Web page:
building a home addition - what you should knowbuilding a home addition - what you should know

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building a home addition - what you should know

When building an addition to an existing home, many things can go wrong. If you don't know what you are doing, the addition may not be structurally sound, it may leak water and the electrical system could put the entire home at risk of a fire. When I added two bedrooms to the back of my house, I thought that it was going to be an easy project that could be completed in no time. Little did I know that there is a lot of planning that goes into this type of project. This blog will show you what you need to know before you begin building an addition.


New Staircases In Old Houses

You've probably seen some of the popular home remodeling shows on television. Many feature contractors, interior designers, and real estate agents who purchase rundown, shabby homes to flip—remodel and sell for a profit. Others feature these industry professionals convincing young couples that if they completely gut this inexpensive but awful home with good bones in a great neighborhood and remodel it, they can have the home of their dreams.

In a lot of the gut jobs, they hire an interior staircase installation service to rip out the existing staircase or put one in where there wasn't before. Here's a look at the advantages of relocating or adding a staircase.

You Can Completely Restructure The Existing Floor Plan

The modern family doesn't live the way families of yesteryear used to, and that changes how they use their space. If you look at the way homes are built today, you will see open floor plans with rooms that flow from one room to the next. This enables the family to essentially have one central gathering space, where Mom can cook dinner while supervising the children in the adjoining family room.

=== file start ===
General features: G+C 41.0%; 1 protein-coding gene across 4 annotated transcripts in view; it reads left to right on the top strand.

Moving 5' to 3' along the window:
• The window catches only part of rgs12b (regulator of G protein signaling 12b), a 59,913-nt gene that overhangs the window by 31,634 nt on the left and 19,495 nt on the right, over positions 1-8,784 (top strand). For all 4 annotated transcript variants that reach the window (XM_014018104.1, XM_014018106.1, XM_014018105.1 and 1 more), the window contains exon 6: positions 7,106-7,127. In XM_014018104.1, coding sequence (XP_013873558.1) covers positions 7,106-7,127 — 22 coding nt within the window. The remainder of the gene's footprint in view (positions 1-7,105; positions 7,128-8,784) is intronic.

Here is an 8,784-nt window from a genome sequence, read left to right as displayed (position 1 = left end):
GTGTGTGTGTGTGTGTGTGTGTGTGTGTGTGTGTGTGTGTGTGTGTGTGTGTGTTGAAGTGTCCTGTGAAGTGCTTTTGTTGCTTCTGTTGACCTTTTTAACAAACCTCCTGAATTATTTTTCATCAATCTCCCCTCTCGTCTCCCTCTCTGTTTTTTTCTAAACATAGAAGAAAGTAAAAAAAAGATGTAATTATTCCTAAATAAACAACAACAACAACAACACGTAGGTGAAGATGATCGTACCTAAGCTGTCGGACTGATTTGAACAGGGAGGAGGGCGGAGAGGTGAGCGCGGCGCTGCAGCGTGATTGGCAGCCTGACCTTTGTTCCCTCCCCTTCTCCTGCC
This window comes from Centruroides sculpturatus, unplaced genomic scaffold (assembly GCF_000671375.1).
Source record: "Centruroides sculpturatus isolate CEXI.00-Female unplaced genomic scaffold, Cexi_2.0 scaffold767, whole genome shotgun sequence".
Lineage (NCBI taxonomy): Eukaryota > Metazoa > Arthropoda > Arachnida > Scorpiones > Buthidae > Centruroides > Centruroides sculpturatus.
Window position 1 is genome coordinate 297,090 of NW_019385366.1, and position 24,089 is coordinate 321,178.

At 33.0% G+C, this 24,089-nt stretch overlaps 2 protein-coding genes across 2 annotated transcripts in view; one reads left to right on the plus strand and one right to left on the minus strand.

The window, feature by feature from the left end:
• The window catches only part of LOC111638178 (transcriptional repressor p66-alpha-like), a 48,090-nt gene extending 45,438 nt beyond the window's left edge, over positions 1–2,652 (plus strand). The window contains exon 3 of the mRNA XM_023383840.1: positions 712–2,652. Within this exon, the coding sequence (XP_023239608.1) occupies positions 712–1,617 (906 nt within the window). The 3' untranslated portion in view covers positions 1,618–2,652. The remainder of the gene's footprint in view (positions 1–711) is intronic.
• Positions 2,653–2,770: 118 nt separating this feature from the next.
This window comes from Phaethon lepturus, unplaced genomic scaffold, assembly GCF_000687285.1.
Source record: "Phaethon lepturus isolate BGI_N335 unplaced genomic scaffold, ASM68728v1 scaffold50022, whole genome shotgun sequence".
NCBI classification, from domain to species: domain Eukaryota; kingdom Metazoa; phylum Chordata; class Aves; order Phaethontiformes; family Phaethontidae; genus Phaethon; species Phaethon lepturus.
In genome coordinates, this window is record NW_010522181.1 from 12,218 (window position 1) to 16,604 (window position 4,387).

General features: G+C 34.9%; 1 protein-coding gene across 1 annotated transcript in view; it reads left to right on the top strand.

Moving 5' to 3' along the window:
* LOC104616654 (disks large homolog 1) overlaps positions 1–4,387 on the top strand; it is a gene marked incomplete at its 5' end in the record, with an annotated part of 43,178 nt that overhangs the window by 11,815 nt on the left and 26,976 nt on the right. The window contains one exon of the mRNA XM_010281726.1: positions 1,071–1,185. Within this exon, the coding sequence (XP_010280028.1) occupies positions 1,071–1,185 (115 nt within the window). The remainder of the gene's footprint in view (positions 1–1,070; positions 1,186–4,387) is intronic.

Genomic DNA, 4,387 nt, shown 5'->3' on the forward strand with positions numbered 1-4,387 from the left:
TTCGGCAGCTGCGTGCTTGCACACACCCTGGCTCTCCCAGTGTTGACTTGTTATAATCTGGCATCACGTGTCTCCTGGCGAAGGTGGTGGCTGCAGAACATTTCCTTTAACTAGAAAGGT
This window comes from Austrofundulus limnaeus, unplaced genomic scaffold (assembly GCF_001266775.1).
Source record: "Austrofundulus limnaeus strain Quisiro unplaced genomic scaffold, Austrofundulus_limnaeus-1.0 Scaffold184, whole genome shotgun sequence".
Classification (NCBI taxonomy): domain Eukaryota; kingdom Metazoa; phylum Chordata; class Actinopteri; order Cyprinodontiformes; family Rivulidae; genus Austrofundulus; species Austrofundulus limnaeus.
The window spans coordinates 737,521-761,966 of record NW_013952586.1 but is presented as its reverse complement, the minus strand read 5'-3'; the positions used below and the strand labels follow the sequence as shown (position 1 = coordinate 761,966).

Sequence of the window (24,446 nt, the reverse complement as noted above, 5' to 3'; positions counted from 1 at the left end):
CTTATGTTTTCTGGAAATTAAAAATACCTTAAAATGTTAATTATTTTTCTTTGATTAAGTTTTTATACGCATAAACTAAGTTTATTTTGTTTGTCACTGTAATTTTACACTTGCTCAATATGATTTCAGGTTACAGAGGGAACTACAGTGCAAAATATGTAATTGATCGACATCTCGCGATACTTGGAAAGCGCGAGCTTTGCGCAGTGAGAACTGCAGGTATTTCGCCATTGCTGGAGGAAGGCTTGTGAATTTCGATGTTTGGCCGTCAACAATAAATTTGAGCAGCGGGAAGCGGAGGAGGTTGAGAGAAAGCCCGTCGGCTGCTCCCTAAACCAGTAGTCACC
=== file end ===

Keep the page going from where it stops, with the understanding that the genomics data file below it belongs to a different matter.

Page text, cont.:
Older homes are not built this way. They tend to have individual, rectangular rooms that are private and closed off from one another. The typically small kitchens are usually tucked away at the back of the house, far from the rest of the family. Older homes also usually seriously lack closets and storage space. They also tend to have small bathrooms, sometimes only one! This is not what most people want in a home today. By relocating the staircase, they can break up the boxy feel and truly think outside of the box.

You Can Add Another Level

Some older homes are simple one-story homes with the standard living room, eat-in-kitchen, the traditional 5x7 bathroom, and two small bedrooms. Often, they are on equally small, narrow lots, leaving no room to add on horizontally.

That leaves adding on vertically the only option if they need more space. Building a second story obvious requires building a new staircase as well. While this will take up some of the first-floor footprint, re-configuring the first floor and adding another level will essentially double the living space and make it much more useable.

You Can Actually Use The Basement

Most older homes have creepy basements with equally scary staircases that are narrow and steep. Remodeling the basement will add bonus space, and installing a new safe staircase will make it more accessible.

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